Friday, 25 October 2013

Five minutes in the morning

That's how long it takes to add some creativity to your everyday live. I had a debate with a friend yesterday, about 'losing' creativity. Creativity and inspiration are not the same thing. Inspiration comes and goes. Creativity is instilled within you. You can't 'lose' it, because it's always there. You just need to be a little patient and persistent until it surfaces.

After having read Oliver Burkeman's very interesting article in the Guardian called Rise and shine: the daily routines of history's most creative minds, I realised that most of the biggest creative minds in history had - wait for it - full time jobs. But instead of letting this get to them, they managed to somehow fit their creative sessions within their already very busy days. They did other activities (taking long walks was a popular one) to get inspired and ensured they devoted a proportion of their day to their art.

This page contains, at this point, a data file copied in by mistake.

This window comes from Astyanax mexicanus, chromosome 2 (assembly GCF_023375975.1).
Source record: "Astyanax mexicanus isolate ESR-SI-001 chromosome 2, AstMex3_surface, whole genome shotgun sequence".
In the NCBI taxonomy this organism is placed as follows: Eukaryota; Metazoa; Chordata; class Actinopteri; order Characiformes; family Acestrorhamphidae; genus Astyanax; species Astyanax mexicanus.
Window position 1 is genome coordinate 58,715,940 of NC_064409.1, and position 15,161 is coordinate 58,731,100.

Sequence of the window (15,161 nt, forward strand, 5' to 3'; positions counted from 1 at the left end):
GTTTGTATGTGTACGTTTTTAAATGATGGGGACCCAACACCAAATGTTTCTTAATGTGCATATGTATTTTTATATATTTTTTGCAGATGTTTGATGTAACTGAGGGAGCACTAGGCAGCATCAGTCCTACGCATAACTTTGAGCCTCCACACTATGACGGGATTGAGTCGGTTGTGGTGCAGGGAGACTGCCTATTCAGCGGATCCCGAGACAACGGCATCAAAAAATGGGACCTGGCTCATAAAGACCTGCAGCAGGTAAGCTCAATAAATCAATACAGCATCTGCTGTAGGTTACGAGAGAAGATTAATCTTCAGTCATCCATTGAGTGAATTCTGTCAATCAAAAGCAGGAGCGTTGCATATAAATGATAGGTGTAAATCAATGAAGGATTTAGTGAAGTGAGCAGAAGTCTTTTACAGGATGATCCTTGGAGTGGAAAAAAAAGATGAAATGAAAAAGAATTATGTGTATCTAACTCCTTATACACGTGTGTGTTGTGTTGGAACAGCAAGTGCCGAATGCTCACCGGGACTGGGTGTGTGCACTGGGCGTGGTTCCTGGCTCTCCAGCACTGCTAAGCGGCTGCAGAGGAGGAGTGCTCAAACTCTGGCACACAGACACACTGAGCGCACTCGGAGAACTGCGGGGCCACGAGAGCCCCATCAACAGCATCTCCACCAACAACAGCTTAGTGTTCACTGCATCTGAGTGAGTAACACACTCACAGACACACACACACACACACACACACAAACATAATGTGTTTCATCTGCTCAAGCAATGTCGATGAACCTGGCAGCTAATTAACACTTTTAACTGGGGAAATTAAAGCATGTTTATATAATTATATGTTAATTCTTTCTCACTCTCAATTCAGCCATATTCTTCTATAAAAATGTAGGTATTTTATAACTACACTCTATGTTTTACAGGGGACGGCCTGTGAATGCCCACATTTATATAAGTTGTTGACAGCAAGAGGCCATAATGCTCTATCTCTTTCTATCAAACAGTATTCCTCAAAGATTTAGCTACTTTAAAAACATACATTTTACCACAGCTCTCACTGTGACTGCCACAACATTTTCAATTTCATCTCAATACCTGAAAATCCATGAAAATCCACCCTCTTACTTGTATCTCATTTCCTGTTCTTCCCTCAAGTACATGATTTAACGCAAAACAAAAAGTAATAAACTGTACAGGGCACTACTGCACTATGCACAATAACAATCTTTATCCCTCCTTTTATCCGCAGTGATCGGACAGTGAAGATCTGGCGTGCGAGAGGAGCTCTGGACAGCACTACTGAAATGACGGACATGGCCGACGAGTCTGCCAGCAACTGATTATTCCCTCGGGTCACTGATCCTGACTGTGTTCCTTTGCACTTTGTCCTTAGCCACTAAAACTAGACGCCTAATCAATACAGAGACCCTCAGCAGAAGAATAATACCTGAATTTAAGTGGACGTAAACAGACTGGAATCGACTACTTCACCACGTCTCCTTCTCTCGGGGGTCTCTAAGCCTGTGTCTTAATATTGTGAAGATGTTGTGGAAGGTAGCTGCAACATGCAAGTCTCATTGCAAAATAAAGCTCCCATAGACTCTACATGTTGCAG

How hard can that be? If you clear your head, sit down in a self-imposed quarantine and face a blank computer screen, or a piano, or a canvas, or whatever medium you choose to use, something will come to you. And if it doesn't, it's ok. As long as you try. Don't let 'real life' get to you - let real life be your source of inspiration. Let it be what structures your day, and your week, so you can base your moments of creativity around it.

Five minutes in the morning. Every morning, before work. Or five minutes before you go to sleep. That's all you need.

Franz Kafka worked for an insurance office